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No doubt you would have heard it before – our world is a changing place and disasters will become more common in the future. Climate change and the increasing frequency and severity of disasters will challenge our emergency managers.

What skills and qualities will emergency managers require in the future? The Disaster Brothers put their heads together and came up with the top four:

Ability to embrace change
Change is all around us – technology will change our lives at an increasingly rapid pace and emergency managers of the future will embrace new opportunities as they arise. Innovation will drive new ways of business but there will be periods of uncertainty and instability to navigate. Emergency managers of the future are change agents who actively seek new opportunities and share their learnings.

A more challenging disaster landscape will require creative approaches to disaster risk reduction and response. Creativity isn’t about being able to paint or sing – it’s about developing new ideas for doing things differently, finding new ways of solving a problem and having the curiosity to explore and challenge the status quo.

Emergency managers will continue to work more closely with affected communities. People impacted by a disaster are less interested in who helps them, but care more about their life returning to normal as quickly as possible. In the future emergency managers will need to listen more to communities and provide greater breadth to a coordinated response and recovery effort. Skilled emergency managers will have their finger on the pulse of the community sentiment and be agile, making changes to plans and strategies as required.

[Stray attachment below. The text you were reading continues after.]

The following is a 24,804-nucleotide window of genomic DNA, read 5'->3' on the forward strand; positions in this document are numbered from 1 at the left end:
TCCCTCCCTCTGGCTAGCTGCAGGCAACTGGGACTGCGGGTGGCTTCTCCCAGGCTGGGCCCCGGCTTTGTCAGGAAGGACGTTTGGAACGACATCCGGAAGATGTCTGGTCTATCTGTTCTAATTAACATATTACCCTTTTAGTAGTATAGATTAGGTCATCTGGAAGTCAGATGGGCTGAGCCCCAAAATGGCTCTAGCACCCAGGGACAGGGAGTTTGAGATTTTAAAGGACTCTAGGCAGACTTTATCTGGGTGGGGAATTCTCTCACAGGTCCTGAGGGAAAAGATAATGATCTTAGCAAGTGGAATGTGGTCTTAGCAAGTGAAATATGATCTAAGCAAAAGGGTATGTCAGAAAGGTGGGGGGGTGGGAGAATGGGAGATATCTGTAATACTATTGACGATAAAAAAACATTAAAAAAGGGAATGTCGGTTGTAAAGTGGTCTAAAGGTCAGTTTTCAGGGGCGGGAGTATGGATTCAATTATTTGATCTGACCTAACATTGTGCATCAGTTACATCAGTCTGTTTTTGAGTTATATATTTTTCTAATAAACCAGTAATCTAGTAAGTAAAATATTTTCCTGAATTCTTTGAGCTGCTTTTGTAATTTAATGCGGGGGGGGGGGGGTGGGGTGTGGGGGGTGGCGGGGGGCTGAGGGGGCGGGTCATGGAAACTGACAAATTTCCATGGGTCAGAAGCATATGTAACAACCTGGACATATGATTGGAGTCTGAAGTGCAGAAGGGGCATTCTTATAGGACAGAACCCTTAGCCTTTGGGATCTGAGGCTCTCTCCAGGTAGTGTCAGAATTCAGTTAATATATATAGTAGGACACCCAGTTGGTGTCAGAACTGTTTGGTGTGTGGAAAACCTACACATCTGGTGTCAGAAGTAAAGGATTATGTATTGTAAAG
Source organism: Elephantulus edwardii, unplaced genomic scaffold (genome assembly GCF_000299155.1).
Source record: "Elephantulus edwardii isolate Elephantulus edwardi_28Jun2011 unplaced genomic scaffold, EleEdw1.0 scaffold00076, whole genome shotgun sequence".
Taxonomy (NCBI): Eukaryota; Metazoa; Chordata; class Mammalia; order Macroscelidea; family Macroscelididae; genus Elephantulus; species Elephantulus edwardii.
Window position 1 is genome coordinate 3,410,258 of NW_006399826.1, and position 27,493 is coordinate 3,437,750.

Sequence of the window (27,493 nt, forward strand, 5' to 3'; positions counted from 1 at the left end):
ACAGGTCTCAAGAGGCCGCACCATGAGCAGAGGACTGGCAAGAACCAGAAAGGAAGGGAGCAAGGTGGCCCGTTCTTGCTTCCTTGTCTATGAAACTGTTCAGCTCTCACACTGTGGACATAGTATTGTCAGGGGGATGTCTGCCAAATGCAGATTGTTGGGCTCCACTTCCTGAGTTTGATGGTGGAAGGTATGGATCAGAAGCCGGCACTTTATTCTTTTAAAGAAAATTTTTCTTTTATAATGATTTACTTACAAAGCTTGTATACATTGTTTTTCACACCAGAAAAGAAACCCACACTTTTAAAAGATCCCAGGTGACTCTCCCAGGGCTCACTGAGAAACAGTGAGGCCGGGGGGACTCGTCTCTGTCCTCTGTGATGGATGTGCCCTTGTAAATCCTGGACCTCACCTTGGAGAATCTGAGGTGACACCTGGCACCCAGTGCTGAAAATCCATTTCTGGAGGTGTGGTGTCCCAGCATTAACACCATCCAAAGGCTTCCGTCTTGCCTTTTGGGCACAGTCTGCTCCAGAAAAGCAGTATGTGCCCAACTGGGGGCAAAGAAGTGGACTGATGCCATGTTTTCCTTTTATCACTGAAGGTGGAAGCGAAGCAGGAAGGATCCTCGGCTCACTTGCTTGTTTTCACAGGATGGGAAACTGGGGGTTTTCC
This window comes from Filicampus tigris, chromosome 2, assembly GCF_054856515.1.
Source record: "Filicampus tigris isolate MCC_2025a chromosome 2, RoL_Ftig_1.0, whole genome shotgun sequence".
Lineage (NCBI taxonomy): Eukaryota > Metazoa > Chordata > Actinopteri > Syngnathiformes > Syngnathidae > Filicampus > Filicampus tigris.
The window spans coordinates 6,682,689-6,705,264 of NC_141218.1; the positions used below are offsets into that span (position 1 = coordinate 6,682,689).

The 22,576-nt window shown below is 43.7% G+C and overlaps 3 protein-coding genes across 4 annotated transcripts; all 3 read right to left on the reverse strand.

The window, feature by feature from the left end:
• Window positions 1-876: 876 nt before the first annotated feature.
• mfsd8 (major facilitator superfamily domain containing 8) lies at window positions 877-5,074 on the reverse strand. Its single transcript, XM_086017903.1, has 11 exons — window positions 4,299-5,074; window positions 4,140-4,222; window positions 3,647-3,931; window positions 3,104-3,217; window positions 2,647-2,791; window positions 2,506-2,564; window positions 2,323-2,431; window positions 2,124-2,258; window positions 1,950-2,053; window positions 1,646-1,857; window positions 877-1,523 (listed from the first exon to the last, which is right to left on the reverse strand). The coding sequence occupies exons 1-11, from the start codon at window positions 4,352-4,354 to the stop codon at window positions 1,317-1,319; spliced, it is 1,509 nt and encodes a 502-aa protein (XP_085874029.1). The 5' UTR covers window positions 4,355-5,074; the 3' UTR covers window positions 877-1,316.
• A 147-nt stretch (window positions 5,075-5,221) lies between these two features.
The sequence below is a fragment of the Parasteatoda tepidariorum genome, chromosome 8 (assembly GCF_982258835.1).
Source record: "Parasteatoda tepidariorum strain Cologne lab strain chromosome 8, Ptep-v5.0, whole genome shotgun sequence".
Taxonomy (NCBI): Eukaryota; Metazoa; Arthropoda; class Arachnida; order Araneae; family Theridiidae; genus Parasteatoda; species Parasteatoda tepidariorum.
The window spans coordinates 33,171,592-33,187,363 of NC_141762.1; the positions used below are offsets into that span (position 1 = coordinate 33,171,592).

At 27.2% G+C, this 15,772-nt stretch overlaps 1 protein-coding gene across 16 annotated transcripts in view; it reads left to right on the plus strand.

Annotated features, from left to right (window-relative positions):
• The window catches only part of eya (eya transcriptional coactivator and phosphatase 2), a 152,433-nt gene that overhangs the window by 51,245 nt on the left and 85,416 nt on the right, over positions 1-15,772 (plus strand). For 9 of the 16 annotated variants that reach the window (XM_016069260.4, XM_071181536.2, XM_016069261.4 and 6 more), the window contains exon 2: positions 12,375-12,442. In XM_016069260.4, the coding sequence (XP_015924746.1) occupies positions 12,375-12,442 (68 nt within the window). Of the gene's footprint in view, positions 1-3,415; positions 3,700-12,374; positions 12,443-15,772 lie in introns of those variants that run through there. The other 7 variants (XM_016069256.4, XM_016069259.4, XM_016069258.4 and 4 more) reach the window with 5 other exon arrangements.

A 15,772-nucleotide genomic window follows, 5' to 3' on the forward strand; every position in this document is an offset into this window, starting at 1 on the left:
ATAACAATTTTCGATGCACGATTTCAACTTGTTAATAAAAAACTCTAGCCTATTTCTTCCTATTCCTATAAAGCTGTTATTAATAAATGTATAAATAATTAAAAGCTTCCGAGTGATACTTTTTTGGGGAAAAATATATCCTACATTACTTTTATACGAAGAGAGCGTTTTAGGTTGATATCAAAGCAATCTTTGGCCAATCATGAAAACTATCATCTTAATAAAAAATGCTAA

Emotional Intelligence
Disasters are emotional periods – both for those affected, and for the emergency services providing assistance. Emergency managers will need greater emotional intelligence in the future as disasters become more complex and we become more involved with local communities. The ability to better understand how to adjust our behaviour based on the emotions of others and ourselves has not always been recognised as a necessary skill however emotionally savvy operators will be in demand in the future.

Do you have what it takes to be an emergency manager in the future? What other skills be necessary? Let us know!

Andrew McCullough

Andrew works and volunteers in emergency management and has tertiary qualifications in engineering, business, disaster management and public relations. Andrew is passionate about engaging local communities to become more resilient.